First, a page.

Disclaimer: This post will likely bore everyone but the most die-hard sewing fanatics and my mother, who loves everything I write.
OK. Got that out of the way. Now, I'm going to show you two of my new favorite things about quilting. The first is this pieced quilt back. Typically the quilt back is one piece of fabric, or a couple pieces of the same fabric seamed together out of necessity. That works, especially if you want to keep things really simple, or you have a piece of fabric that you love for the back. Recently, I pictured in my mind a quilt back made of nine fat quarters. (That's a quilter's term for a quarter yard of fabric cut in a 18"X22" rectangle instead of a long 44"X9" strip.) So I tried this method out on a quilt a few weeks ago and really liked the results. Thus, I'm apt to make my quilt backs this way for who knows how long. I love the interest it gives the back and it makes the quilt truly reversible.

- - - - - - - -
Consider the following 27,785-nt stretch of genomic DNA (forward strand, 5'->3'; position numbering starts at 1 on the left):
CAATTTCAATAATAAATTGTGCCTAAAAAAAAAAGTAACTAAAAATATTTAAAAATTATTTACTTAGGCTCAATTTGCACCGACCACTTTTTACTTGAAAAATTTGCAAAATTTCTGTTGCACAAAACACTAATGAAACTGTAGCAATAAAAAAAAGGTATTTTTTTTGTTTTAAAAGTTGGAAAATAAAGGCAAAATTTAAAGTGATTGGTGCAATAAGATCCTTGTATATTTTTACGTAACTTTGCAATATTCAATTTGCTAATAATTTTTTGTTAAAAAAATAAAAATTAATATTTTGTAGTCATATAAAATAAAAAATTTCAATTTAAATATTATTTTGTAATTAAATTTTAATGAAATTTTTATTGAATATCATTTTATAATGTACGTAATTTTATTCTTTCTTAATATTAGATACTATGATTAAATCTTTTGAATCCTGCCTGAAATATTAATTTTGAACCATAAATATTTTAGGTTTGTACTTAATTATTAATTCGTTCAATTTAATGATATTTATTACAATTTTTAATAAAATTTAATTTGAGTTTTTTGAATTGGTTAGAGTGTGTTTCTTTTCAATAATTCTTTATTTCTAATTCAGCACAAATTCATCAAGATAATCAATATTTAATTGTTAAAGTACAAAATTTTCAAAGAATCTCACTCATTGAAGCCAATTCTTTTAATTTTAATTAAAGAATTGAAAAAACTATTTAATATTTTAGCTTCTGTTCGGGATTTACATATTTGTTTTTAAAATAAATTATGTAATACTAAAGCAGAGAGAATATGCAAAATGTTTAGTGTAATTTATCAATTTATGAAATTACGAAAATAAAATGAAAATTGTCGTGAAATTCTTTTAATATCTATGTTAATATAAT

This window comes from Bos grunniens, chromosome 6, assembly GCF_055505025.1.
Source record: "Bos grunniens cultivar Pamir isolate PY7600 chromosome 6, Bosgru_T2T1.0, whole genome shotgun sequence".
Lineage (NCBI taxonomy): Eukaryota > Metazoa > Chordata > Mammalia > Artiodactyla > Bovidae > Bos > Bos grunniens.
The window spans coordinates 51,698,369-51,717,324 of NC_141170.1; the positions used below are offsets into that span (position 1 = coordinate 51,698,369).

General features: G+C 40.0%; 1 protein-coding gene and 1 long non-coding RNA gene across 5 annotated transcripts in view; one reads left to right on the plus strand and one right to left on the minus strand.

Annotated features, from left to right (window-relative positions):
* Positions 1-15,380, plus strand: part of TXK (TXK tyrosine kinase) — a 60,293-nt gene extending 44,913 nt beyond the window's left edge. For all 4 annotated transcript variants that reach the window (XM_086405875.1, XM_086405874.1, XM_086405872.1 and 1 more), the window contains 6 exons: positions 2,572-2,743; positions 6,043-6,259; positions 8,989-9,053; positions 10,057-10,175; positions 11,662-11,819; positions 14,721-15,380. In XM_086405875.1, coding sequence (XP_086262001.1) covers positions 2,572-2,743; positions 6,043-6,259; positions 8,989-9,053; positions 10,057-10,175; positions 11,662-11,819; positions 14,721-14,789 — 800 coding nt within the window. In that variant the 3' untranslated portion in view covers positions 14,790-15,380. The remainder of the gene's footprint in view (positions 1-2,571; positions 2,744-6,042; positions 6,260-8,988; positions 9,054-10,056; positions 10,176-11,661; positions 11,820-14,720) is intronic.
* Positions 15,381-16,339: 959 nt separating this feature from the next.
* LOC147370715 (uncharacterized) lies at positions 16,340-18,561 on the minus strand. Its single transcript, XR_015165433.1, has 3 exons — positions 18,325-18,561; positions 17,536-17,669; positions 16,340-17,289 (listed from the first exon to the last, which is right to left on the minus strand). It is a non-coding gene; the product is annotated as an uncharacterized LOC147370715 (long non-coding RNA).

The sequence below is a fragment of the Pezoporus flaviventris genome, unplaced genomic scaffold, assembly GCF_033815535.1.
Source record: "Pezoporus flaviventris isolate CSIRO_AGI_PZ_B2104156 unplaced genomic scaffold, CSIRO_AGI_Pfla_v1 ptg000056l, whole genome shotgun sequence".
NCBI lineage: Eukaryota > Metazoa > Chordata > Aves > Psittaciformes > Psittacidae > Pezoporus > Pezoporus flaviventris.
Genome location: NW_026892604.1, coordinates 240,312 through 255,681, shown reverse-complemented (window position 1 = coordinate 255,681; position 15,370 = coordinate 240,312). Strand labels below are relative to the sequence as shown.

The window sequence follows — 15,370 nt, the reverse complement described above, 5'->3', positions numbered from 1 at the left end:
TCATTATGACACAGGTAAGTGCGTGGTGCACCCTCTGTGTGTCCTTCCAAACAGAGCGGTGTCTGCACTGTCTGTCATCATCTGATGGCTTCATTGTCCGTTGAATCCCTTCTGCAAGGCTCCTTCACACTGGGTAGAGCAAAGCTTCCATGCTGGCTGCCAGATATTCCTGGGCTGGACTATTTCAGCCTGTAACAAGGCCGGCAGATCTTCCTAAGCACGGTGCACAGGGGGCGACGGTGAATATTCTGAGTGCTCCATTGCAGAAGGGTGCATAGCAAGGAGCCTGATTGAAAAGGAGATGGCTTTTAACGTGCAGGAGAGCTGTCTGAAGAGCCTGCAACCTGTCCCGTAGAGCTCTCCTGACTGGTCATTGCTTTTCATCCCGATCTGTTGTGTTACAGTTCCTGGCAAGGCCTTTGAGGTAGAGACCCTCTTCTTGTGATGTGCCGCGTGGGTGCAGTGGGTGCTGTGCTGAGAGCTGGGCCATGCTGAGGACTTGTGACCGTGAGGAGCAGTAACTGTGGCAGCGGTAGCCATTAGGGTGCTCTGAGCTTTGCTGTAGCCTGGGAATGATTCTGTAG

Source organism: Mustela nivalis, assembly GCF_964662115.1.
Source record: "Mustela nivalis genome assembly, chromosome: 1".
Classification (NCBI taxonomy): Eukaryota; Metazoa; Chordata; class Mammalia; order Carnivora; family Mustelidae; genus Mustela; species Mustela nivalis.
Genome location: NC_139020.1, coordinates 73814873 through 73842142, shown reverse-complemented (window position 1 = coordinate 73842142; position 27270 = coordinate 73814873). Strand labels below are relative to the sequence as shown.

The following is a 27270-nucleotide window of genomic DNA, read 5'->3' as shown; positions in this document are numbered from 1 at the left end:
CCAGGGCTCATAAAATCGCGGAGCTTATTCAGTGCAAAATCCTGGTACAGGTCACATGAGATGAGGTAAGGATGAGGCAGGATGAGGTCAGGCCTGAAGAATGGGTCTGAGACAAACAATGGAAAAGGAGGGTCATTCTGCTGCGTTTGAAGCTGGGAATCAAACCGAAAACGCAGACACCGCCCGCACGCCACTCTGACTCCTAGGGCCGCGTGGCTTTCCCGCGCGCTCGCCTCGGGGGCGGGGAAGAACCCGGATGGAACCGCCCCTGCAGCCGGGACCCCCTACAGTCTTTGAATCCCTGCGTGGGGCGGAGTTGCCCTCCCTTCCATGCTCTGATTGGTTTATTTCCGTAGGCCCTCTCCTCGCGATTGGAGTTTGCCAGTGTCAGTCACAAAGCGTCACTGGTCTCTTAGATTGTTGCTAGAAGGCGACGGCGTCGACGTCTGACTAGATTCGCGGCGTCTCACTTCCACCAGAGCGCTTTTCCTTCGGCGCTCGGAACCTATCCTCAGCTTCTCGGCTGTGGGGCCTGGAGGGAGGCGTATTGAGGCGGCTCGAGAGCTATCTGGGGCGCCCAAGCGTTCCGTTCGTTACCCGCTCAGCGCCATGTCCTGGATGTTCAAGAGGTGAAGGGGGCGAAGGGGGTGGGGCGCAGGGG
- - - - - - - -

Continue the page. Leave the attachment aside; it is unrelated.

I called in my trusty sheriff to guard me while I worked. I recommend that you do the same if possible. The top layer is done just the same way, only this time you're spraying the batting first.
After all the layers are in place, I mark the quilting lines on the quilt top with a washable marker. A purist would do this before she layered the quilt. Since there is nothing pure about the way I quilt, I will do it the way I want...being the rebel that I am.
I bought this machine from my sister-in-law (Hi, Rochelle) when she upgraded to a new high-end machine. It comes in handy to have two machines sometimes, especially if the girls want to tinker around on one while I'm on the other. We really like Bernette, too. Beautiful stitches and purrs like a kitten.
I had this whole thing quilted in no time flat. Maybe an hour. Probably more like 45 minutes. I didn't time myself.
Mommy is sewing a quilt (on the machine) (in the sewing room.)
Now the binding goes on and we're almost finished. I take it to the ironing board and press and pin the binding down in preparation for hand stitching it in place on the back side.
Alas, you'll need to wait a few days to see the completed quilt.
If you've made it this far, I commend you for your longsuffering. And I promise to bring you tasty recipe soon.